Huawei has denied it would participate in spying, and insists intelligence laws have no such sway over companies.
Instead, Huawei insists the US-led campaign is politically motivated, spurred on by fears that the country is falling behind China in the race to roll out new telecoms infrastructure.
There is undoubtedly truth in this interpretation. Huawei, which last year posted revenues of $105bn (£81bn), is at the forefront of tech development.
But the autocratic power of the Chinese state means these concerns are difficult to dissipate and, for all its eulogising of cybersecurity, Huawei is yet to show convincingly that its equipment, likely to be embedded deep in communications networks across Europe, could not be commandeered with malicious intent.
The charm offensive
For Huawei, ties with the US are all but dead. “This market is just not that important, because over the past ten-plus years, we have hardly been allowed to do any business there,” says corporate senior vice president and board director Catherine Chen.
But the firm has admitted there is a cultural gulf between China and the West – one that is embodied, through Western eyes, in its kitsch campuses and almost fetishistic approach to research and development.
Questions have also been raised about China’s so-called 996 working system, in which employees work 9am to 9pm, six days a week. In Huawei’s cybersecurity offices many workers store fold-out beds or mattresses under their desks. Huawei says it does not implement a 996 working system, and says the beds are used by employees for lunchtime naps, a common custom in China.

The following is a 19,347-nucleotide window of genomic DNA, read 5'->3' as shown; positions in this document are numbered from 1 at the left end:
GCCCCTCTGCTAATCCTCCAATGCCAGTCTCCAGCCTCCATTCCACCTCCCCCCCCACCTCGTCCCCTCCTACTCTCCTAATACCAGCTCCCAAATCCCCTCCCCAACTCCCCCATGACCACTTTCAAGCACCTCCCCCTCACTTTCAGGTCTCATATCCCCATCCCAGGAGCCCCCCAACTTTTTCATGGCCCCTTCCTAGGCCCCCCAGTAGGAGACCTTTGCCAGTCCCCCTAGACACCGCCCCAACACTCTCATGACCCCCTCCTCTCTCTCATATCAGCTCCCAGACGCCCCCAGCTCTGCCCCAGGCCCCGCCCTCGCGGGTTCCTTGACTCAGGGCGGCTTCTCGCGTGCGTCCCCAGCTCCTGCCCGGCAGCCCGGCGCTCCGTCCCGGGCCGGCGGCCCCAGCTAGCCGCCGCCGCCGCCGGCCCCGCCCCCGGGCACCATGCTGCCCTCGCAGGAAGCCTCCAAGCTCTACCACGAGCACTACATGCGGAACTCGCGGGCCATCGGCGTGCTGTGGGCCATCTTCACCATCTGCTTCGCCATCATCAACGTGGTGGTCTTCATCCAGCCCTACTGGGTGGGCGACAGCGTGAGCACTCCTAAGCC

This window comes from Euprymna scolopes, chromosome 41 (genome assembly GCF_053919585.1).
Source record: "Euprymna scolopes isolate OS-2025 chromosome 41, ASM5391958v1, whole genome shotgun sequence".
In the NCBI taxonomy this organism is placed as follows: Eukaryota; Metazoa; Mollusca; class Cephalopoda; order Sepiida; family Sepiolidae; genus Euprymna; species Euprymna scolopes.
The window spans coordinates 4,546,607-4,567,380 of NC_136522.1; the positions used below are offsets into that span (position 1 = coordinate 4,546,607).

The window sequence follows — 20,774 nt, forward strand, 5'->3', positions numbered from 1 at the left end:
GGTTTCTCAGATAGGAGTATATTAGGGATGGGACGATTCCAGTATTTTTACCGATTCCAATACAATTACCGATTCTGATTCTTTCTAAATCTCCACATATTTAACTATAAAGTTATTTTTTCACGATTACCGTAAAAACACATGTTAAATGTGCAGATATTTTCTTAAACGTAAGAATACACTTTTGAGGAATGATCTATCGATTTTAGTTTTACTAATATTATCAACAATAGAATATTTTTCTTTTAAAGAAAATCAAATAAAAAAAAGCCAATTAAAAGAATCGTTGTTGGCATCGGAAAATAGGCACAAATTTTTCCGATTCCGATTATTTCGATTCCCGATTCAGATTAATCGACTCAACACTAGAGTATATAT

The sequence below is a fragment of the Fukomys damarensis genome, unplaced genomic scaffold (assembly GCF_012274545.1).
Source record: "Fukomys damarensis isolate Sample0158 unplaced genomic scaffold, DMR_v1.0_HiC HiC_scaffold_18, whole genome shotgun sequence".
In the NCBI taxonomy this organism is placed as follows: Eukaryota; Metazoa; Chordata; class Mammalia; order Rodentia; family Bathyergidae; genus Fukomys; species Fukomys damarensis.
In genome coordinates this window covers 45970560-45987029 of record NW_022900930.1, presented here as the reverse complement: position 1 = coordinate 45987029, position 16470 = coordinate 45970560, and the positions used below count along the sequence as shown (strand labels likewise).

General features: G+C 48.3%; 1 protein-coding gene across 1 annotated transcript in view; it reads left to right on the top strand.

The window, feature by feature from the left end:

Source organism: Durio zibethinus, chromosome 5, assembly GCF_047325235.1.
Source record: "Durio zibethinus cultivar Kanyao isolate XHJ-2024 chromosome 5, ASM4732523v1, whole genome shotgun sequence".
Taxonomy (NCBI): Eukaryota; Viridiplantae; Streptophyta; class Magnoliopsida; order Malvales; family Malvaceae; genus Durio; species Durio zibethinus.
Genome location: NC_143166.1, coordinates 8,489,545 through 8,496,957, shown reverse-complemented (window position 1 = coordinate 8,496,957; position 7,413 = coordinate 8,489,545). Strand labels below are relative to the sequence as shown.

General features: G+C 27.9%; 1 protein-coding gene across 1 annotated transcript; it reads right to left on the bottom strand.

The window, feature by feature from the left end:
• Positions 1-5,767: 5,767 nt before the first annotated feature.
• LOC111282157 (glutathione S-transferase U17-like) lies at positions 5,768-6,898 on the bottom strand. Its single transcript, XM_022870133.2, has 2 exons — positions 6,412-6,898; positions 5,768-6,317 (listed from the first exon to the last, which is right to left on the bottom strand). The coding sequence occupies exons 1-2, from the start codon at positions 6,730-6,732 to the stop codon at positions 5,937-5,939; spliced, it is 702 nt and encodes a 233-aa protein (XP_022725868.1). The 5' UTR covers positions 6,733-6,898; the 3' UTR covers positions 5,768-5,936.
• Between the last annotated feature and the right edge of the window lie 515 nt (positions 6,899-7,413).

While the US may no longer be a consideration, the door to Europe remains open. Mistrust of Huawei comes largely down to a lack of understanding of Chinese culture, Huawei believes, and so the firm has launched a charm offensive in a bid to bridge the gap.
By courting the media and pumping money into advertising campaigns, the firm hopes it can shake off its tarnished image and regain trust.
“We hope to present the real Huawei to the world so they can judge for themselves what kind of company Huawei really is and what kind of technology we provide,” says Chen.
A war of spin
“We believe trust should be based on facts, and facts should be verifiable,” Huawei’s rotating chairman Ken Hu told a packed conference room in Shenzhen last week.
Huawei has long argued that, with no hard proof, any allegations against it are merely political.
But in the era of technological warfare, a smoking gun is hard to come by. The concerns raised by the West relate not to current espionage, but the risk of future interference. Western governments must decide whether or not they can manage that threat.
And so the scandal is unlikely to be resolved by facts. Instead, it is a war of spin. The UK appears to have taken a cautious approach, allowing Huawei to participate only in non-core areas of the network.
But the saga will not end here, and the UK will continue to keep a close eye on Huawei. Whether or not the UK’s decision will set a precedent for other countries remains to be seen, but either way it is clear Huawei will not go down without a fight.